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A genetic basis for interindividual variation in susceptibility to human infectious diseases has been indicated by twin, adoptee, pedigree, and candidate gene studies. This has led to the identification of a small number of strong genetic associations with common variants for malaria, HIV infection, and infectious prion diseases. Numerous other genes have shown less strong associations with these and some other infectious diseases, such as tuberculosis, leprosy, and persistent hepatitis viral infections. Many immunogenetic loci influence susceptibility to several infectious pathogens. Recent genetic linkage analyses of measures of infection as well as of infectious disease, including some genome-wide scans, have found convincing evidence of genetic linkage to chromosomal regions wherein susceptibility genes have yet to be identified. These studies indicate a highly polygenic basis for susceptibility to many common infectious diseases, with some emerging examples of interaction between variants of specific polymorphic host and pathogen genes.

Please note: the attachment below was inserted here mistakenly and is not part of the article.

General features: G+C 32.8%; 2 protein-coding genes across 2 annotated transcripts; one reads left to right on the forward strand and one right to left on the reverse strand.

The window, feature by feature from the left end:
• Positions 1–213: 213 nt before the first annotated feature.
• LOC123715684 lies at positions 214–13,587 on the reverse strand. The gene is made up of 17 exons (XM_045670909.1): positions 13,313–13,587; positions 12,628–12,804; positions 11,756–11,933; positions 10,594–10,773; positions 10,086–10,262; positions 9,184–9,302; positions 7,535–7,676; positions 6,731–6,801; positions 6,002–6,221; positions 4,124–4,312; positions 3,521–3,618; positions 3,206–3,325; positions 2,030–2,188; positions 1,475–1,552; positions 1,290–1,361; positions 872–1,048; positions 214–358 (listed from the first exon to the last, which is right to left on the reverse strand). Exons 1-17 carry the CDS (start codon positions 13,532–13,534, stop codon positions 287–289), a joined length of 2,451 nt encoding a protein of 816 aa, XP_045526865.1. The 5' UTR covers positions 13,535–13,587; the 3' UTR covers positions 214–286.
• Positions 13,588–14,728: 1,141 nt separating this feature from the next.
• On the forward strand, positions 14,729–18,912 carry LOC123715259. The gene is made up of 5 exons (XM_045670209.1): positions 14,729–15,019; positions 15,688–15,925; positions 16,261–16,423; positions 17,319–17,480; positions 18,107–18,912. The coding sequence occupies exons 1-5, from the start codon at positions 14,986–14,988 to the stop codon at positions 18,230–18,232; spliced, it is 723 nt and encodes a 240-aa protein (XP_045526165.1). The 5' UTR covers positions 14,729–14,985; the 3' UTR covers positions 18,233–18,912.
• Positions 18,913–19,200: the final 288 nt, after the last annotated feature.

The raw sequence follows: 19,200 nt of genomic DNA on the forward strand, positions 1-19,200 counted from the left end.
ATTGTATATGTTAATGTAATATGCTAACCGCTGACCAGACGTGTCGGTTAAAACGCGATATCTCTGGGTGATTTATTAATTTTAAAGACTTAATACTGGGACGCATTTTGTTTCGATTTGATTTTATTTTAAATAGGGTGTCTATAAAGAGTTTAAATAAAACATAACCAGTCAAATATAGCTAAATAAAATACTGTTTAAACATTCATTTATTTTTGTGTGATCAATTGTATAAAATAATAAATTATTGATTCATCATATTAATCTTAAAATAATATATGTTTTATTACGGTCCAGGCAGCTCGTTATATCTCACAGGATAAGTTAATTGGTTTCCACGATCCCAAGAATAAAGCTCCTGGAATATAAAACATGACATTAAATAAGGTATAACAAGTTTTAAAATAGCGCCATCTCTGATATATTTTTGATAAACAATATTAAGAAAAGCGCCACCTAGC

Original publication




Journal article


Annu Rev Genomics Hum Genet

Publication Date





373 - 400


Communicable Diseases, Genetic Linkage, Genetic Predisposition to Disease, Genetics, Medical, Genome, Human, Humans